There is an undeniable allure to the absolute certainty of mathematics, a field where there is always a definitive right and wrong. Unlike the subjective nature of art, where one person’s masterpiece might be another’s mediocrity, mathematical truths are universal and unchanging. Equations and theorems are not open to interpretation or speculation — they either hold true or they do not. This crystalline clarity, this unwavering steadfastness of conviction, has been a driving factor in my pursuit of mathematics.
It has been a journey of enlightenment spurred by a simple question posed by a curious child: “What is for what?” This inquiry into the fundamental purpose of things, the intrinsic linkage of cause and effect, is at the heart of mathematical reasoning. This singular, unflinching truth in mathematics captivated me, a beacon of unerring certainty in a sea of ambiguity and conjecture. A breath of fresh air, a revelation that was utterly transformative. It was, for me, sublime.
The unequivocal nature of mathematics allows us to probe deeper into life, the cosmos, and the rules that govern them. It is not simply about discerning what is correct, but understanding the rationale behind its correctness. The quest to comprehend the logic of our existence, of the universe itself, holds profound philosophical implications. There is nothing more enlightening or captivating than this exploration.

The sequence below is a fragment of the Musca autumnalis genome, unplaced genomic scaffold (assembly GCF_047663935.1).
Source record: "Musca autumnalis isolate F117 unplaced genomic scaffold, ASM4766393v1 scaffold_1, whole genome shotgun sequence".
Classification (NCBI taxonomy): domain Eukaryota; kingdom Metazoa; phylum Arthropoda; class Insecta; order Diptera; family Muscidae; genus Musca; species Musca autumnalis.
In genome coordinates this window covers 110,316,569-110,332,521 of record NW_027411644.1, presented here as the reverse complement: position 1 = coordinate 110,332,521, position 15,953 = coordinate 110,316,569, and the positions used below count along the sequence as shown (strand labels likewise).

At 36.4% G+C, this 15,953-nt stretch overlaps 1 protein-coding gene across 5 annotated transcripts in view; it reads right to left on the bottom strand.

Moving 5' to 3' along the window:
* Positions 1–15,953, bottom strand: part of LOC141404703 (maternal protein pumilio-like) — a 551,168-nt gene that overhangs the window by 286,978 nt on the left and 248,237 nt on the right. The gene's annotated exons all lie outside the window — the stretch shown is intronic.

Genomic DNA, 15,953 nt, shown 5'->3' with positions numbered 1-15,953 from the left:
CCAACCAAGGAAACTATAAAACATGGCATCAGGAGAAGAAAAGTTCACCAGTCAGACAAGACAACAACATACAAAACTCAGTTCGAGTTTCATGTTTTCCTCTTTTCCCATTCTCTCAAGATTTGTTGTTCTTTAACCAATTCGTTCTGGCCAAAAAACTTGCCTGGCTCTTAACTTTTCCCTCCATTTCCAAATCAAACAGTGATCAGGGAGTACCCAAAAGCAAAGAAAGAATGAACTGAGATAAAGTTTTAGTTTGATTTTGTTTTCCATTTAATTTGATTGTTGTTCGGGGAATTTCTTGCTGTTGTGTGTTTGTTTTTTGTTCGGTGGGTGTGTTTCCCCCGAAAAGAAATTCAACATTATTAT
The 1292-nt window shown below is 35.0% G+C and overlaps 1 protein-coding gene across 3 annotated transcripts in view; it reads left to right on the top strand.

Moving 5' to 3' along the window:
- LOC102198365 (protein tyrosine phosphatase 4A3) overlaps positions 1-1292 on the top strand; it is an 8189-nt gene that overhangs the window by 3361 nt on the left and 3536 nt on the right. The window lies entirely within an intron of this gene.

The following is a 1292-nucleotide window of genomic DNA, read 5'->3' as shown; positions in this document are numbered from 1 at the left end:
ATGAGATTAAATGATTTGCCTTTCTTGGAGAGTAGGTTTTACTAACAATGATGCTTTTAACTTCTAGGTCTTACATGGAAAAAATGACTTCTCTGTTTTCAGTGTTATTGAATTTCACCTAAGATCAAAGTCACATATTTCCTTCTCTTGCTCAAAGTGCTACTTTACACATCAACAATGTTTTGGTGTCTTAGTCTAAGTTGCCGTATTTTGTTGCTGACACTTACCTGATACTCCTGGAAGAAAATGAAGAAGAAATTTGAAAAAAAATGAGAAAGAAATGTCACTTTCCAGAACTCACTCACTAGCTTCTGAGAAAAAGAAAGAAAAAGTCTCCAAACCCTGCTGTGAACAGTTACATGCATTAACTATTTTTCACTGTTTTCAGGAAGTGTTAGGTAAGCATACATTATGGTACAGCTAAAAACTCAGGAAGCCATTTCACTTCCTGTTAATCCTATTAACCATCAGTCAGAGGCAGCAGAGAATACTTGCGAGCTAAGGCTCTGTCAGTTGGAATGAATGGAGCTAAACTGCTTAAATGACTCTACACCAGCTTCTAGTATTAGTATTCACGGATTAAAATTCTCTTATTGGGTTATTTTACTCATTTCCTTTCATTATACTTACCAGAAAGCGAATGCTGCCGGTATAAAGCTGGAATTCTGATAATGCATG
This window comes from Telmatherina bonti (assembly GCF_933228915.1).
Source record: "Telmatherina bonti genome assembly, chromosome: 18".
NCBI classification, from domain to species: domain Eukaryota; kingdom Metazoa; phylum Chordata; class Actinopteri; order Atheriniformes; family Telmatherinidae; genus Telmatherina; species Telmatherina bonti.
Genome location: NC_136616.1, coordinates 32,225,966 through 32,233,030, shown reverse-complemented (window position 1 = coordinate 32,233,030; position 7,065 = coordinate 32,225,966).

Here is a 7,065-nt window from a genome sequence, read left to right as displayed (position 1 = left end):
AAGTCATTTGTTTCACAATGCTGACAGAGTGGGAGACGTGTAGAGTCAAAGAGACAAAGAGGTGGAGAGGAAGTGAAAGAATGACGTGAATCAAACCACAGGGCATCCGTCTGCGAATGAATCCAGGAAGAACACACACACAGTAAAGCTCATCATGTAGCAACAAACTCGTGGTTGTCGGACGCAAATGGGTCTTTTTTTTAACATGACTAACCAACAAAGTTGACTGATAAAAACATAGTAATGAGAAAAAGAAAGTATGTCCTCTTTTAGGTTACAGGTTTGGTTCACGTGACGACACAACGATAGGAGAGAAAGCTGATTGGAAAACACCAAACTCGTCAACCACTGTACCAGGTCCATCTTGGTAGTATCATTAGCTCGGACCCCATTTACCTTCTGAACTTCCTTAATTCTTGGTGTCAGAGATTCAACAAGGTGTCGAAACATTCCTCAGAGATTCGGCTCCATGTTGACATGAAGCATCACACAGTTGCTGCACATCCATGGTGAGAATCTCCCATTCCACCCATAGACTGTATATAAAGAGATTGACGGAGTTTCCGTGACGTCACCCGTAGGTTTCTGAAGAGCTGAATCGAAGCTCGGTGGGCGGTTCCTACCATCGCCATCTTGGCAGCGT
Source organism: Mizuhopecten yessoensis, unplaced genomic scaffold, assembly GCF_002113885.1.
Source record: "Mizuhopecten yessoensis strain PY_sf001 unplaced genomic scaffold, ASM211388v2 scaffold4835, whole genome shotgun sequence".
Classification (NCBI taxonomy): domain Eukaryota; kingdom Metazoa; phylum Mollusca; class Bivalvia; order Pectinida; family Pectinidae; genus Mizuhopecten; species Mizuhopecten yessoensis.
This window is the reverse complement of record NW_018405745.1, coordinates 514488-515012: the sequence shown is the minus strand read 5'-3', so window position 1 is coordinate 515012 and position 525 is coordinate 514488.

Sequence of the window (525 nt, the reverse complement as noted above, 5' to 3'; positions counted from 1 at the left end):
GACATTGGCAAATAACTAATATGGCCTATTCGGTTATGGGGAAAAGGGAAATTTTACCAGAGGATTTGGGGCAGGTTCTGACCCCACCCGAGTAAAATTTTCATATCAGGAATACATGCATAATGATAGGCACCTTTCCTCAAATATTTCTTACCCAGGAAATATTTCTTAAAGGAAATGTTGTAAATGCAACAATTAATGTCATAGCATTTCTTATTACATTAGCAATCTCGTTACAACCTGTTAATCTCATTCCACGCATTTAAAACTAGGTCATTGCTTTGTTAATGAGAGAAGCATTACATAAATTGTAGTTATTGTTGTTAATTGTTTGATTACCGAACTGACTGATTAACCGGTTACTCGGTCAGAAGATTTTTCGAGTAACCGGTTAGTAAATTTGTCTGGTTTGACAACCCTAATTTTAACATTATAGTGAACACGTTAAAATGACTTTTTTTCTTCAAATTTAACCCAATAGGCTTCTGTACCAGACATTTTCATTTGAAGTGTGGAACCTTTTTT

Mathematics, in its unwavering certainty, facilitates this journey, serving as a guiding compass in our pursuit of truth and understanding. It strips away the veil of ambiguity, revealing the intricate workings of the universe in a language that is universal and unchanging. This realization is a testament to the profound depth and philosophical richness of mathematics as a field of study.
We Need to be In Love with Mathematics
Similarly, to truly excel in mathematics, one must not simply understand or appreciate it — they must revel in it. Just as Haile Gebrselassie, who was the best marathon runner, runs with an unbridled joy, a mathematician must engage with equations and theorems with a sense of enthusiasm and excitement.